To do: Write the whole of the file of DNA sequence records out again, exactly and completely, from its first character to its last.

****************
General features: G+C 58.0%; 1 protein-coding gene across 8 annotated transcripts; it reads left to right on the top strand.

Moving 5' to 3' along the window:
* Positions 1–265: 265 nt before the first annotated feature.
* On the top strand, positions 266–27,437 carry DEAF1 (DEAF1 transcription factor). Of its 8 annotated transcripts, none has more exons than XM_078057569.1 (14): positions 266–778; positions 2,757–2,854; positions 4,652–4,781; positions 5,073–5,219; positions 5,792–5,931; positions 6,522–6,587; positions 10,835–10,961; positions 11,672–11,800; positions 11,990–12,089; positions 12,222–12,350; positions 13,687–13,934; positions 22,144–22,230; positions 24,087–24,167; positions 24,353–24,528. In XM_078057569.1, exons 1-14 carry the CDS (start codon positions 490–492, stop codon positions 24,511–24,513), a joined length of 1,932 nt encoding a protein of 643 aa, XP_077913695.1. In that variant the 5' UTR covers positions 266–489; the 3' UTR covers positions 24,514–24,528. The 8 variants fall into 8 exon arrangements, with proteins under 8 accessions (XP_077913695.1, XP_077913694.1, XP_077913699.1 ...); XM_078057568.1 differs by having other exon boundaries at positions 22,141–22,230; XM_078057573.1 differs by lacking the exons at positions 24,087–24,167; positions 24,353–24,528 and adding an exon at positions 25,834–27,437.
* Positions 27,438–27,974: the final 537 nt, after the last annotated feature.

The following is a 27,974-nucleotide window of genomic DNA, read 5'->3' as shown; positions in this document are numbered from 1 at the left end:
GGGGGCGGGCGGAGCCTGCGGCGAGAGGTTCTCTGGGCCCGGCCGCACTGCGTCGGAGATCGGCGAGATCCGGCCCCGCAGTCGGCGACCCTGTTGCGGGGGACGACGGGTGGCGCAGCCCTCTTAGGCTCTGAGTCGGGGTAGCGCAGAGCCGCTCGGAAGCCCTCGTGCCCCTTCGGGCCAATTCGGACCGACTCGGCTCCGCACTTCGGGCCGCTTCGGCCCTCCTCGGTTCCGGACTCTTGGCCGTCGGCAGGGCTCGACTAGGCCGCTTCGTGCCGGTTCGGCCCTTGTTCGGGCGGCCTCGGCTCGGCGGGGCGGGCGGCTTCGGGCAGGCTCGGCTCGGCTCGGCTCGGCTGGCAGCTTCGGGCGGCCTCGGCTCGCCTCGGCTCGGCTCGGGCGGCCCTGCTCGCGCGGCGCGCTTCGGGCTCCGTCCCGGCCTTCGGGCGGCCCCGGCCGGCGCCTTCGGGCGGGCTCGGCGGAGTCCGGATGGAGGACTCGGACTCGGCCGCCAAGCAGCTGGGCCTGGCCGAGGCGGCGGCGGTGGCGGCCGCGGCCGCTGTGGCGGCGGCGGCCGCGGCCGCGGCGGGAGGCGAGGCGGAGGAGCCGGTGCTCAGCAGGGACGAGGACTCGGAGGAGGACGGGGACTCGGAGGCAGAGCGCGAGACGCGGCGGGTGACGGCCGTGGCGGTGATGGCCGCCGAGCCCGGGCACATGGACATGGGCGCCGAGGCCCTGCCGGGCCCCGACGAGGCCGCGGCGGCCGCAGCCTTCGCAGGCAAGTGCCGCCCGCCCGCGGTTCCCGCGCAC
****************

General features: G+C 58.0%; 1 protein-coding gene across 8 annotated transcripts; it reads left to right on the top strand.

Moving 5' to 3' along the window:
* Positions 1–265: 265 nt before the first annotated feature.
* On the top strand, positions 266–27,437 carry DEAF1 (DEAF1 transcription factor). Of its 8 annotated transcripts, none has more exons than XM_078057569.1 (14): positions 266–778; positions 2,757–2,854; positions 4,652–4,781; positions 5,073–5,219; positions 5,792–5,931; positions 6,522–6,587; positions 10,835–10,961; positions 11,672–11,800; positions 11,990–12,089; positions 12,222–12,350; positions 13,687–13,934; positions 22,144–22,230; positions 24,087–24,167; positions 24,353–24,528. In XM_078057569.1, exons 1-14 carry the CDS (start codon positions 490–492, stop codon positions 24,511–24,513), a joined length of 1,932 nt encoding a protein of 643 aa, XP_077913695.1. In that variant the 5' UTR covers positions 266–489; the 3' UTR covers positions 24,514–24,528. The 8 variants fall into 8 exon arrangements, with proteins under 8 accessions (XP_077913695.1, XP_077913694.1, XP_077913699.1 ...); XM_078057568.1 differs by having other exon boundaries at positions 22,141–22,230; XM_078057573.1 differs by lacking the exons at positions 24,087–24,167; positions 24,353–24,528 and adding an exon at positions 25,834–27,437.
* Positions 27,438–27,974: the final 537 nt, after the last annotated feature.

The following is a 27,974-nucleotide window of genomic DNA, read 5'->3' as shown; positions in this document are numbered from 1 at the left end:
GGGGGCGGGCGGAGCCTGCGGCGAGAGGTTCTCTGGGCCCGGCCGCACTGCGTCGGAGATCGGCGAGATCCGGCCCCGCAGTCGGCGACCCTGTTGCGGGGGACGACGGGTGGCGCAGCCCTCTTAGGCTCTGAGTCGGGGTAGCGCAGAGCCGCTCGGAAGCCCTCGTGCCCCTTCGGGCCAATTCGGACCGACTCGGCTCCGCACTTCGGGCCGCTTCGGCCCTCCTCGGTTCCGGACTCTTGGCCGTCGGCAGGGCTCGACTAGGCCGCTTCGTGCCGGTTCGGCCCTTGTTCGGGCGGCCTCGGCTCGGCGGGGCGGGCGGCTTCGGGCAGGCTCGGCTCGGCTCGGCTCGGCTGGCAGCTTCGGGCGGCCTCGGCTCGCCTCGGCTCGGCTCGGGCGGCCCTGCTCGCGCGGCGCGCTTCGGGCTCCGTCCCGGCCTTCGGGCGGCCCCGGCCGGCGCCTTCGGGCGGGCTCGGCGGAGTCCGGATGGAGGACTCGGACTCGGCCGCCAAGCAGCTGGGCCTGGCCGAGGCGGCGGCGGTGGCGGCCGCGGCCGCTGTGGCGGCGGCGGCCGCGGCCGCGGCGGGAGGCGAGGCGGAGGAGCCGGTGCTCAGCAGGGACGAGGACTCGGAGGAGGACGGGGACTCGGAGGCAGAGCGCGAGACGCGGCGGGTGACGGCCGTGGCGGTGATGGCCGCCGAGCCCGGGCACATGGACATGGGCGCCGAGGCCCTGCCGGGCCCCGACGAGGCCGCGGCGGCCGCAGCCTTCGCAGGCAAGTGCCGCCCGCCCGCGGTTCCCGCGCAC